We’ve updated our VIA process and mapped out a clear path forward for projects
Visual impact continues to be an evolving space for the urban development industry, and with no firm methodology in place, this enables the industry to have different views on how it is best approached.
Unlike other assessment processes such as analysing sun access where the impact can be quantified, visual impact is inherently subjective. What one person thinks is acceptable, another may not. As noted by the Land and Environment Court of New South Wales (the Court) (Rose Bay Marina Pty Limited v Woollahra Municipal Council and anor  NSWLEC 1046), the key to addressing this challenge is to adopt a rigorous methodology. This is where visual impact assessment (VIA) comes in.
The issue is that VIA is very complex. While the process for addressing impact on sight-lines from private property is well understood through Tenacity (Tenacity Consulting v Waringah  NSWLEC 140), addressing of impact on the public domain – which is arguably more important – is less understood. To further complicate this process, while some consent authorities like the City of Sydney have a relatively clear policy on visual impact, many other councils do not. Due to this, regard is to be given to an array of Land and Environment Court planning principles. While these include the well-known Tenacity for private views and Rose Bay for public views, this can at times also include other, less well known principles such as Project Venture (Project Venture Developments v Pittwater Council  NSWLEC 191), Veloshin (in the case of Star City) and the veritable Davies judgement (Davies v Penrith City Council  NSWLEC 1141).
The pathway forward
We’ve been providing expert advice to clients on VIA issues for over twenty years. During this time, we have developed and refined our VIA methodology through involvement in complex urban development projects such as Barangaroo South and other iconic locations such as Mt Wellington in Hobart. We have also recently undertaken a comprehensive update of our assessment process to add even greater rigour. Collectively, we are well placed to simplify this complexity and map out a clear pathway forward for projects.
One of the first steps in doing this is to understand from where a proposal may be seen. Under the international standard Guidelines for Landscape and Visual Impact Assessment, this is called the ‘Zone of Theoretical Visibility’. This has the benefit of focussing effort, with areas from which it may not be visible usually being excluded from more detailed assessment. The below figure shows how this may be undertaken. We have taken a point at the apex of St Mary’s Cathedral and extended it in ray form towards the ground and outwards in a 360-degree arc. Where this ray hits an element in the landscape such as a hill or building, it is blocked. It is typically safe to assume that anyone standing in a street or park in the shadow of this element cannot see the apex of St Mary’s Cathedral. While ultimately a full visibility assessment needs to be undertaken manually by a trained and experienced expert, the use of computer assisted technology such as this can add great value, and speed up the process.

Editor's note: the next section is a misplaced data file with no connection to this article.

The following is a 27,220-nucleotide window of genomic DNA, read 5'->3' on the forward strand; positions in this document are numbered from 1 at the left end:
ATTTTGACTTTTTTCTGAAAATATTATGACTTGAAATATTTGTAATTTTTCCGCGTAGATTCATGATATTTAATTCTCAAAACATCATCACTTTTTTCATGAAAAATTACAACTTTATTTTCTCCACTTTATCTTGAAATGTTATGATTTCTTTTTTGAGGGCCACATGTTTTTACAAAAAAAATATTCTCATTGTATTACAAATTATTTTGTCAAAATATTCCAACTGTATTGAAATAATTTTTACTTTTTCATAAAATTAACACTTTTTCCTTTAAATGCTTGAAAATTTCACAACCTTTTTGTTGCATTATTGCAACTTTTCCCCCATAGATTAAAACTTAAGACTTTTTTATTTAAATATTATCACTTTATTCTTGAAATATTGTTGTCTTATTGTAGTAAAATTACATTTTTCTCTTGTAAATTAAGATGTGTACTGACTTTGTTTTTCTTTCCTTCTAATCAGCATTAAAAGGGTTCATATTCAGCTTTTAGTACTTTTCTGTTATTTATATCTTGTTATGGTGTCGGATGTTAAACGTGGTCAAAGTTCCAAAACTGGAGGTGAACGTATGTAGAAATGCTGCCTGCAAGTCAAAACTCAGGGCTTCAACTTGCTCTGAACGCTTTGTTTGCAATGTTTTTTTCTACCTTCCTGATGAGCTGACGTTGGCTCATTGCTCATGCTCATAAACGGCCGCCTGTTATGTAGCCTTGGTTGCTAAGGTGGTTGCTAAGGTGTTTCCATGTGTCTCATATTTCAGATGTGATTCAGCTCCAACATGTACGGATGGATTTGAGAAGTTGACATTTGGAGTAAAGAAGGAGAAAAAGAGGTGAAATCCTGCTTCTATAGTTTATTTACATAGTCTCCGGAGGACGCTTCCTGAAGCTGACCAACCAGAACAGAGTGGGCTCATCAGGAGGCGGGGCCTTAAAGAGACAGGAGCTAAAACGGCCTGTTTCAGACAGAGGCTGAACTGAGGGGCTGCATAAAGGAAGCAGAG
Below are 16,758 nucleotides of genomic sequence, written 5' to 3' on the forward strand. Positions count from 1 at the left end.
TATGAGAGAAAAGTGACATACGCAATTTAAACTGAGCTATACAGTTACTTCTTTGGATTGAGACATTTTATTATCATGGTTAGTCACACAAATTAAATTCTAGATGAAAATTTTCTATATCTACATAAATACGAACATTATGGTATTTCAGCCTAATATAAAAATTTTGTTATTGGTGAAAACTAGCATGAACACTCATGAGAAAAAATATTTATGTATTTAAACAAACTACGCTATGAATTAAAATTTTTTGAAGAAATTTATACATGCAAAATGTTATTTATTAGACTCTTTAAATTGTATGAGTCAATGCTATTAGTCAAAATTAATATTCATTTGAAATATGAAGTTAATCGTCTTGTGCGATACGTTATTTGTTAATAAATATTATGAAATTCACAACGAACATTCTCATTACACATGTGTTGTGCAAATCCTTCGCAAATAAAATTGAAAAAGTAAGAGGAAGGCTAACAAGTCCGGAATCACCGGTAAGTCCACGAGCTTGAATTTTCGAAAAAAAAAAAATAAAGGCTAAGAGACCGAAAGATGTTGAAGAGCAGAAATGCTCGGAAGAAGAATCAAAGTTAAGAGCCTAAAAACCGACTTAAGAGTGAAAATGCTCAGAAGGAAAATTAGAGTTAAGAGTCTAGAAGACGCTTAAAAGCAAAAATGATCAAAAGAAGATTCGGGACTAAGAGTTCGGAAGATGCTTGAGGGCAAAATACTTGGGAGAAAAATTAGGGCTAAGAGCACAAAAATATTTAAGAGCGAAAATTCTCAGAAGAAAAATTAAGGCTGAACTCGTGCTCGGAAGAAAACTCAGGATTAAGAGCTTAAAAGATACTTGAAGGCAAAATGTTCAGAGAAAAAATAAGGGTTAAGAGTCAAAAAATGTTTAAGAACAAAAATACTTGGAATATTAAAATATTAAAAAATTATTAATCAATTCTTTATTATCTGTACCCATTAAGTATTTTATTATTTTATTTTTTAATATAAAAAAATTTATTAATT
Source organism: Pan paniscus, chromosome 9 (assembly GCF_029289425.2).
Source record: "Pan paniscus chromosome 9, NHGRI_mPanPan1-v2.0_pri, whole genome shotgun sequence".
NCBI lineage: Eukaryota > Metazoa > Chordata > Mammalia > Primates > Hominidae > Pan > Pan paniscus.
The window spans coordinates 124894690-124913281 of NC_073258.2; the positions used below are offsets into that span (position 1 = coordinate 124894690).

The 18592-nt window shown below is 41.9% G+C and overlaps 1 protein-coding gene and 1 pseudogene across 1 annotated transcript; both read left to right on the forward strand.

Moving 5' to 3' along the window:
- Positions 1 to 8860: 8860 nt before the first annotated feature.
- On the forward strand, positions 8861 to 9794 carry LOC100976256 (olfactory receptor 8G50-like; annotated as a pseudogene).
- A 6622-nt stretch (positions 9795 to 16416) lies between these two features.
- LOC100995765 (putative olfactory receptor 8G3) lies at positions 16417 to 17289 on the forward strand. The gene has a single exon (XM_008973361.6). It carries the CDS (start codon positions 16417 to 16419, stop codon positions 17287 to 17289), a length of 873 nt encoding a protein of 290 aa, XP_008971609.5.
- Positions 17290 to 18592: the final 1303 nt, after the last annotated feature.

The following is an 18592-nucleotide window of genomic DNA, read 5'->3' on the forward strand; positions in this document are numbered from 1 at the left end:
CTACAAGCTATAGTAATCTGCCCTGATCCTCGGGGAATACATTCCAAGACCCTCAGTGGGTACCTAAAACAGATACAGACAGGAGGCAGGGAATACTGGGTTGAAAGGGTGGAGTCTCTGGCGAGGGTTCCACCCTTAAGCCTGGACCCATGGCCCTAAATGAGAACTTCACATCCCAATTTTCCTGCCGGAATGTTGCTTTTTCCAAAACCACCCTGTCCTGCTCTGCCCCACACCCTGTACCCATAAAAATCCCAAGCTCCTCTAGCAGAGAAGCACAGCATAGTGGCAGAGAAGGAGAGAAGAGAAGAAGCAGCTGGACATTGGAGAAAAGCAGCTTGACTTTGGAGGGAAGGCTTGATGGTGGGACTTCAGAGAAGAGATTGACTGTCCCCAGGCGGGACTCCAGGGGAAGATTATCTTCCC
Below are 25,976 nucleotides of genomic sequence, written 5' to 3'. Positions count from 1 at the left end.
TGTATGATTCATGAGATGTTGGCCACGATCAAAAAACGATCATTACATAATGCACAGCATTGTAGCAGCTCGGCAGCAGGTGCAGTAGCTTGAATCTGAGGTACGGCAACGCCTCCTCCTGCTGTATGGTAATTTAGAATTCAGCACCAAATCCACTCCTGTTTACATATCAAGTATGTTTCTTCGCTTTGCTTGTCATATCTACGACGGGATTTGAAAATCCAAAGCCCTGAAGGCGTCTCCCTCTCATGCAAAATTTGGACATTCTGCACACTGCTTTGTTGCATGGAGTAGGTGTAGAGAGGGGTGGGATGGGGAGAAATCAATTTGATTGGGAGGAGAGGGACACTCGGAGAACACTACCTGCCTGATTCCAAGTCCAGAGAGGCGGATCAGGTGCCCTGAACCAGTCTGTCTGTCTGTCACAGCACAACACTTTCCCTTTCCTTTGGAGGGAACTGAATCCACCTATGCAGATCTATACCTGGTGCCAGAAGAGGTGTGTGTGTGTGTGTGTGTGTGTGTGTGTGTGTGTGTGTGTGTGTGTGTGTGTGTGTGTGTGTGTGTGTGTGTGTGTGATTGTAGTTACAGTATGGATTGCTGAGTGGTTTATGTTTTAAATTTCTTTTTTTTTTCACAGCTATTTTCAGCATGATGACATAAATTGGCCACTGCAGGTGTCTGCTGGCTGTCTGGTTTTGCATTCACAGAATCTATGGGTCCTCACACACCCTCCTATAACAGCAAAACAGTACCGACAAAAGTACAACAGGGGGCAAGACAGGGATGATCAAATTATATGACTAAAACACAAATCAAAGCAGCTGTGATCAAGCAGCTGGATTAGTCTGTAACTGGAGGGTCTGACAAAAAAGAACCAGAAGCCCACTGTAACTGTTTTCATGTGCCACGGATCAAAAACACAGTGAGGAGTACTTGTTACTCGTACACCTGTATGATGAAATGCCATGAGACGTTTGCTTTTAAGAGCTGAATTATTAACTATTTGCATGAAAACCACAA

An evidence-based approach
Once this process has been completed, VIA can proceed. This in its own right is complex, folding in a number of theories (e.g. evolutionary vs cultural), approaches (e.g. objectivist vs subjectivist) and practice. Based on our in-depth understanding of the NSW planning system, we’ve developed an approach that enables characterisation of the landscape as an object. This provides a strong basis for lessening inherent subjectivity, and informing more evidence-based, objective judgements about impact.
Line, shape, form, colour and texture
While there a number of ways in which we can do this, one of the core ways is through reference to formal aesthetic principles. Similar to artwork such as painting, this breaks down a view by line, shape and form, colour and texture. The next image shows how the southern façade and the visible setting of St Mary’s can be analysed in this manner. The main benefit here is that it can be used to not only communicate to decision makers, but also to help shape the location, orientation, scale, form and design of new development to reduce impact. In a heritage setting such as St Mary’s, it can also be used to help guide a more sympathetic heritage response. Clearly in this way the value of VIA is multi-faceted.
Our VIA offering
We’re currently advising several State and local government agencies and major private sector developers on VIA matters. We’ve seen first-hand how VIA, when applied early on as part of a design development, can greatly improve the likelihood of positive development outcomes.
If you would like to discuss VIA further, please contact our expert Chris Bain – Director, Planning.